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3 Tips for Modeling Racial Justice Advocacy for Kids

Children learn from what they see their adults doing. Modeling advocacy for racial equity and for the well-being of all people - beyond your immediate family, friends, and social circle - is a powerful way to help children learn to care for and act in support of others.

Lend your voice, time, money, or whatever you can to causes and people who work to undo injustices experienced by historically oppressed groups. Take a racial equity lens to all causes in an effort to identify and change discriminatory organizations, institutions and systems.

Activity Ideas

  • Learn about and get involved in groups that work toward building solidarity and mutual support between and among communities of color.

  • Learn about groups like Black Lives Matter and similar racial justice groups, whether nationally or locally.

  • Learn about equitable alternatives to school funding policies.

  • Learn about reparations and Land Back initiatives.

  • Learn about public safety and crisis response programs that are designed to provide the services needed, while reducing harm to community members.

  • Learn about voting rights and initiatives that make it easier, not harder, for everyone to exercise their right to vote and for those votes to count equally.

  • When an issue surfaces or is presented, develop a habit of asking, “Where is race in this?”

    Engaging in this practice will create opportunities to disrupt systems, institutions, and processes that are discriminatory and/or lead to inequitable outcomes.

    Once you’ve learned about an organization, program, or policy you believe represents an effective intervention in an issue you care about, support it in any way you can. Change doesn’t happen simply because we care. Change happens because we take action to make our concerns and convictions manifest in the world. To read an article that articulates the urgency of the work and our need to act, please click here.

When you engage in activism and advocacy – big or small – recognize it as an opportunity to talk about values and principles with children.

Activity Ideas

  • If you attend marches, rallies, and vigils in support of racial justice, consider bringing your children along, or at least talk to them about the experience.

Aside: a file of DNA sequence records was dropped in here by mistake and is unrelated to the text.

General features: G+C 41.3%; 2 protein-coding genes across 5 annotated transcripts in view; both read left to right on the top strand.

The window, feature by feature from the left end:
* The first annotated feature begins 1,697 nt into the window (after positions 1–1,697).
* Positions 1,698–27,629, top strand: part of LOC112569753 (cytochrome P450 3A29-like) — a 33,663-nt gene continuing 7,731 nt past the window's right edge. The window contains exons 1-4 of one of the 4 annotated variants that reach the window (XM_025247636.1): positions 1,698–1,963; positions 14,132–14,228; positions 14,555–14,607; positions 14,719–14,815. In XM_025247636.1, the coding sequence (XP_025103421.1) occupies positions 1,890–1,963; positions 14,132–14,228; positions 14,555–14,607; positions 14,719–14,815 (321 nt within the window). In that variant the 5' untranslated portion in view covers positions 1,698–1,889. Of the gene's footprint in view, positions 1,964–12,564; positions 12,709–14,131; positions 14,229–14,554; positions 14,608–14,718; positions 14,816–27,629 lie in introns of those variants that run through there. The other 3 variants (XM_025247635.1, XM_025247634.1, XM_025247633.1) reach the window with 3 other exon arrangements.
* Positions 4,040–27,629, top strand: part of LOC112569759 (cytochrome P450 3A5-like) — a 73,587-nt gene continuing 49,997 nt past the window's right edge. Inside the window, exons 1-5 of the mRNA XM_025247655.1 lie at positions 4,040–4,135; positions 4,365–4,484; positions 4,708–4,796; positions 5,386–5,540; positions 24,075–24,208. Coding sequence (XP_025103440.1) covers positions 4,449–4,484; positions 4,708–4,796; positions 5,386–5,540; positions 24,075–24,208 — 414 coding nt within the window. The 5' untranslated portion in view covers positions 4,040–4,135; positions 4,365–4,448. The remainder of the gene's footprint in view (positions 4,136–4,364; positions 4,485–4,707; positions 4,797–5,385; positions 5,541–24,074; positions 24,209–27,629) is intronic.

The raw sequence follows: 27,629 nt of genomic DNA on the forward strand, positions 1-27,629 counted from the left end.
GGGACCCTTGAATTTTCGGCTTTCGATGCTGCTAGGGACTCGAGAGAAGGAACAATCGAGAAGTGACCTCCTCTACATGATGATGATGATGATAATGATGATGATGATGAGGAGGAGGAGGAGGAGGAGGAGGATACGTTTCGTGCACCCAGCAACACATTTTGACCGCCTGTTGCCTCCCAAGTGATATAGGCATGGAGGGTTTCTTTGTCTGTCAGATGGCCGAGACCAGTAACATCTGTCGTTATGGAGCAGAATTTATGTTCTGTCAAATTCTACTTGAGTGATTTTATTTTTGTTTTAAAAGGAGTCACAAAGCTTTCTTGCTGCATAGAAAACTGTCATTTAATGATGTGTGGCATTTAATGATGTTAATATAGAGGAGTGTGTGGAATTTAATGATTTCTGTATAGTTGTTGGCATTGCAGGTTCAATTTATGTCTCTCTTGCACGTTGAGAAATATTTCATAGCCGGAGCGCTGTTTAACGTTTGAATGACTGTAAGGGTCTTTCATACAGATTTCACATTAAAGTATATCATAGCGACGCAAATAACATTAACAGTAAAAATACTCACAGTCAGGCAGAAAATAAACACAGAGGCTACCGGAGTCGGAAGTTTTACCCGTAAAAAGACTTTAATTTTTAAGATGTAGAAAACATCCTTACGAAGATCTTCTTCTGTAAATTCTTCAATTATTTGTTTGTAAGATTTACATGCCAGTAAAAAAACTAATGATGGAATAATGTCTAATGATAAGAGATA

If you want to involve children in direct activism, here are some thoughts to consider. And check out this touching story of a mother bringing her children to honor Trayvon Martin’s memory and support his parents. Get arrested at a protest? You can talk about that, too.

  • Vote in every election you can, including local elections.

    Bring kids with you, so they know what voting actually looks like. Talk to them about why you’re supporting particular candidates and why being an informed voter matters. You can even ask them ahead of time to help you research the platforms of different candidates!

  • When you support a cause by signing a petition, making a donation, or contacting a representative, talk to your children about it.

    Explain why you support that initiative, and ask them why THEY think it’s important. Ground the conversation in concepts of living in alignment with your values, and helping make our society more fair.

  • Explore ways to get involved in your child’s school.

    Consider joining the PTA/PTO and/or volunteering in the classroom if you’re able. Advocate for policies that promote equity in school discipline, dress codes, and educational opportunities. Find out how race-related history and current events are being taught and how the perspectives and contributions of people of color to many fields are being incorporated. If necessary, advocate for the use of resources from EmbraceRace, Teaching for Change, the Zinn Education Project, Learning for Justice, Facing History and Ourselves, and the Anti-Defamation League.

Change is a group effort and advocacy is far more effective when performed in collaboration with others. Children will benefit from seeing adults working together to fight for justice.

Activity Ideas

  • Make sure racial justice efforts center and are guided by the concerns of people of color.

  • Identify prominent activists and organizers in your local community.

    Learn about them alongside children, and find out how you can support them.

  • Build coalitions to make change.

    In the school context, this might mean organizing with other families, with other educators, or across families, educators, and administrators to push for equity. In the workplace, this might mean seeking out equity-minded colleagues to create plans for increasing the recruitment, hiring, and retention of people of color and promoting an inclusive climate where everyone feels a sense of belonging and that their voices are heard and experiences are valued.

  • Be thoughtful about the most impactful way to be a collaborator in a change effort.

    Consider the change effort and your race when determining how to collaborate. For a specific change effort, ask yourself if it is most respectful and most helpful to be a leading voice or a supportive ally. By observing adults being both leader and ally, kids will learn to do things for others and for the greater good.

Download PDFs of this guide and of the whole Color-Brave Caregiver Framework in English or Spanish

3 Tips for Modeling Racial Justice Advocacy for Kids

Caregiver Framework Overview

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